Starting up a new business in the current VUCA, (Volatile, Uncertain, Ambiguous and Complex) oil and gas industry may, at first glance, appear an act of some madness – but bear with me.
Redundancy galvanizes people in different ways. In my case, it provided a trigger to put business ideas in place which hadn’t been possible within the confines of a multinational organisation. Not least because its corporate and decision making centre was on the other side of the world.
During that leaving process a fellow departing colleague, and my business co-founder to be, made a compelling point in flagging up that subsea assets and degradation mechanisms are no respecters of downturns and redundancy. They will, of course, continue to deteriorate.
In fact, more than 60% of the world’s oil and gas transmission pipelines are over 40 years old and, for the most part, in urgent need of rehabilitation in order to re-establish original operating capacity. So, the initial urge to use my new freedom to complete outstanding Munros and undertake an extended tour of Scotland’s finest golf courses was parked and the serious business of establishing a new, agile and dynamic subsea integrity business began.
I was born a Piscean, which may help explain why I took to commercial diving and have been involved in underwater welding and engineering from the earliest stages of my working life. I always had a predisposition and passion for subsea activity, which I could fully indulge when I arrived in Aberdeen in 1991. I worked with a company pioneering and managing the use of underwater ultrasonics to collect high quality data used in assessing the fitness-for-purpose condition of subsea pipelines and structures.
As the years passed ROVs increasingly replaced divers so in 2007 I invented the first ROV deployable, high resolution ultrasonic scanner, imaginatively titled ‘Neptune’. There are still a number of these tools in deep water service globally and in 2015 one was used to collect images from flexible risers at a world first water depth of 1800m in the Gulf of Mexico.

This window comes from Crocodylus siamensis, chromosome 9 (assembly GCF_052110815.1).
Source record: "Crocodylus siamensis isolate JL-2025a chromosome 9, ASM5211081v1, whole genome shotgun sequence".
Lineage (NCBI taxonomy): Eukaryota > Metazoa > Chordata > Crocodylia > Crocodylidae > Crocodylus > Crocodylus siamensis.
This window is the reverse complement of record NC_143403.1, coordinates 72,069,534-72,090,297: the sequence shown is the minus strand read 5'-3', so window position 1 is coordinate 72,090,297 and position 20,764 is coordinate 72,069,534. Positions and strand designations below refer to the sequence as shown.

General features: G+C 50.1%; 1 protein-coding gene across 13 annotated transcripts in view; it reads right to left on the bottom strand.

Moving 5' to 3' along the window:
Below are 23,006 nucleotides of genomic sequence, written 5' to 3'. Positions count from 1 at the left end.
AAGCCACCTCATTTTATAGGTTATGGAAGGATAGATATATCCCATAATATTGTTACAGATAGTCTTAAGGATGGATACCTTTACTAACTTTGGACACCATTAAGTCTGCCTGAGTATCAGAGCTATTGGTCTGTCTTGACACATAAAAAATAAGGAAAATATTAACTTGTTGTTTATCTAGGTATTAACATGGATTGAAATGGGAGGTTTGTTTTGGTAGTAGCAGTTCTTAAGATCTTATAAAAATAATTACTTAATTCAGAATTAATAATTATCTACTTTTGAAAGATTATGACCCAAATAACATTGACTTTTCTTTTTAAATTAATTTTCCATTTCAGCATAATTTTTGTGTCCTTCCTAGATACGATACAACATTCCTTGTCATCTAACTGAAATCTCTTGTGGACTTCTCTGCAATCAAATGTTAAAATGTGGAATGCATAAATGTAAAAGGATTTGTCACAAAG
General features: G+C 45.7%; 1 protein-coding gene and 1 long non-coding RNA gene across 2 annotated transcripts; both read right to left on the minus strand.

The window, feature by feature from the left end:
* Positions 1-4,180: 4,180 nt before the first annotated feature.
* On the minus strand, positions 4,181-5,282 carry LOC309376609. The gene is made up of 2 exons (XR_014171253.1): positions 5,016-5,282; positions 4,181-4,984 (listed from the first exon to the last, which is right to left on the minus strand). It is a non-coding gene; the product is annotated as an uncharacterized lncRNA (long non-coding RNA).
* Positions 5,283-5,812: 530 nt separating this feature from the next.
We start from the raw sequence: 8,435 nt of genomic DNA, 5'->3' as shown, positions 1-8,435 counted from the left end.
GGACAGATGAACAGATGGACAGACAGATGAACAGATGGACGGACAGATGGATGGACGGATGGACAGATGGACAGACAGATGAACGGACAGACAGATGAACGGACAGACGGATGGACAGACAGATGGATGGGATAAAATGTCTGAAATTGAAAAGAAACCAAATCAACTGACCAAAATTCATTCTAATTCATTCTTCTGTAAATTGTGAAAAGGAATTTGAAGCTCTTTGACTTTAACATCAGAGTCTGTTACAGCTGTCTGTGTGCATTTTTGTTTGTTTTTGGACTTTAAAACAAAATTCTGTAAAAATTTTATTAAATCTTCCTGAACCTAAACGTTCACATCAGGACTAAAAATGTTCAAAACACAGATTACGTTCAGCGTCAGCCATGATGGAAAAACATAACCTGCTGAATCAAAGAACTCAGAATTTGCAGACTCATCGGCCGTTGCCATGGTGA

Being a veteran of the subsea integrity industry, I have been fortunate to have participated in the assessment of a wide range of underwater assets from risers, rigid and flexible, through manifolds, concrete coated pipelines, platform structures to offshore wave turbine structures and wind turbine monopiles. This varied portfolio has meant keeping abreast of existing and exciting new developments in subsea inspection technologies and utilising them to provide the safest, most cost-effective inspection solutions to underpin the respective owner/operators HSE fitness for service assessments.
The simple reason for our new business is based directly on the ‘Golden Circle’s’ WHW value proposition. In this case the W, or ‘why’- is for us to support, time-stretched subsea asset operators, working with limited resources and their respective integrity cycles. ‘How’ we achieve this is through in-house know-how, together with collaboration and alliances with existing and emerging technology providers as well as SMEs looking to re-engage with the new industry regimes. ‘What’ we provide, in the first instance, is impartial solution advice on specific integrity issues and challenges and, if called for, follow up with a seamless, single point of contact integrity delivery.
Both in preparation of our launch, and thereafter, we have received unprecedented encouragement and support from a broad range of industry bodies, including OGTC, SPE, OGIC, Subsea UK and the Institute of Directors. It demonstrates the level of backing available, and seeking it is something we would encourage new starts to pursue.
While aligning with the low oil price remains the key challenge for oil producers and the supply chain alike, we are already seeing clear evidence that there is interest in and room to challenge the status quo with fresh ideas and approaches to maintaining the integrity of subsea assets.
Matthew Kennedy is the CEO and co-founder of 1CSI Ltd, a newly established Aberdeen-based subsea integrity consultancy.